The lpad part is a little suspicious. If you have an odd length of signal it will not work as is.
Apart from that though:
The fft line simply runs the fft. Passing in the length of signal as the number of points is superfluous, but if you were using a different number of points (e.g. next power of 2, which is common) then that would be input there.
fft results in a 2-sided spectrum, with negative frequencies (or equiv nyquist to sample frequency) as well as positive frequencies (if you want to know more about this look for a resource online). Generally we aren't interested in the negative spectrum so we clip that off to give a one-sided spectrum.
fft returns its results as [0, positiveFrequencies, nyquist, negativeFrequencies]. We want to keep the nyquist frequency, hence n/2 + 1 rather than n/2.
scales the result to maintain the amplitudes of the time domain. I always forget exactly what this step should be, but I am assuming you have it right here. Certainly this is scaling the result, whether correctly or not.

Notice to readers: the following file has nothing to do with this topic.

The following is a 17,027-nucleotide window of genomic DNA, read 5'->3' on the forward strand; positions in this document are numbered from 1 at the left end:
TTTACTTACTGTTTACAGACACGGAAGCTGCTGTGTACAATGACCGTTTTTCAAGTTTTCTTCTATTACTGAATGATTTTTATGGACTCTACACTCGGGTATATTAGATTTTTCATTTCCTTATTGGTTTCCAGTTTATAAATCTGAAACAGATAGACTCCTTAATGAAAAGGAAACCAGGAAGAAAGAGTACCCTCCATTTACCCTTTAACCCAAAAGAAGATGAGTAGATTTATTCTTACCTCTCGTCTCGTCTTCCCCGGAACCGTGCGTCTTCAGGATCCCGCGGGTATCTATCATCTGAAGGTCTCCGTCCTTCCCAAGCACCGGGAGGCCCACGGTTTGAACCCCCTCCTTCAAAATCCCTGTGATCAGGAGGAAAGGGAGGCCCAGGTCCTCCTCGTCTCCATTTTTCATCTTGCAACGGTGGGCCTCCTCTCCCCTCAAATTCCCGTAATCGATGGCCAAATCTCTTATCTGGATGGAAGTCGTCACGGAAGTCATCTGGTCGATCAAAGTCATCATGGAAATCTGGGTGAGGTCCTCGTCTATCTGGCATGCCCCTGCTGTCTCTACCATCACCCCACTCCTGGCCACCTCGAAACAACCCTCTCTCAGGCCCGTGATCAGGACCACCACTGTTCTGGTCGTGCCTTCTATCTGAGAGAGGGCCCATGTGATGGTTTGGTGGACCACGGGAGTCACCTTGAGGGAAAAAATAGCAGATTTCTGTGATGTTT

xdft(2:end-1) = 2*xdft(2:end-1);
Because we threw away half the spectrum we multiply the remaining half by 2 to maintain the same total power.
In order to view the spectrum meaningfully you need to create your vector of frequencies. Obviously it needs to be the same length as the result and runs from 0 to Nyquist (which, if you remember is the range we kept from the spectrum).
The result of the fft is a complex one. To view the power spectrum you want the absolute value. Often this is also squared, but just taking the abs is also fine, depending what you wish to interpret from it.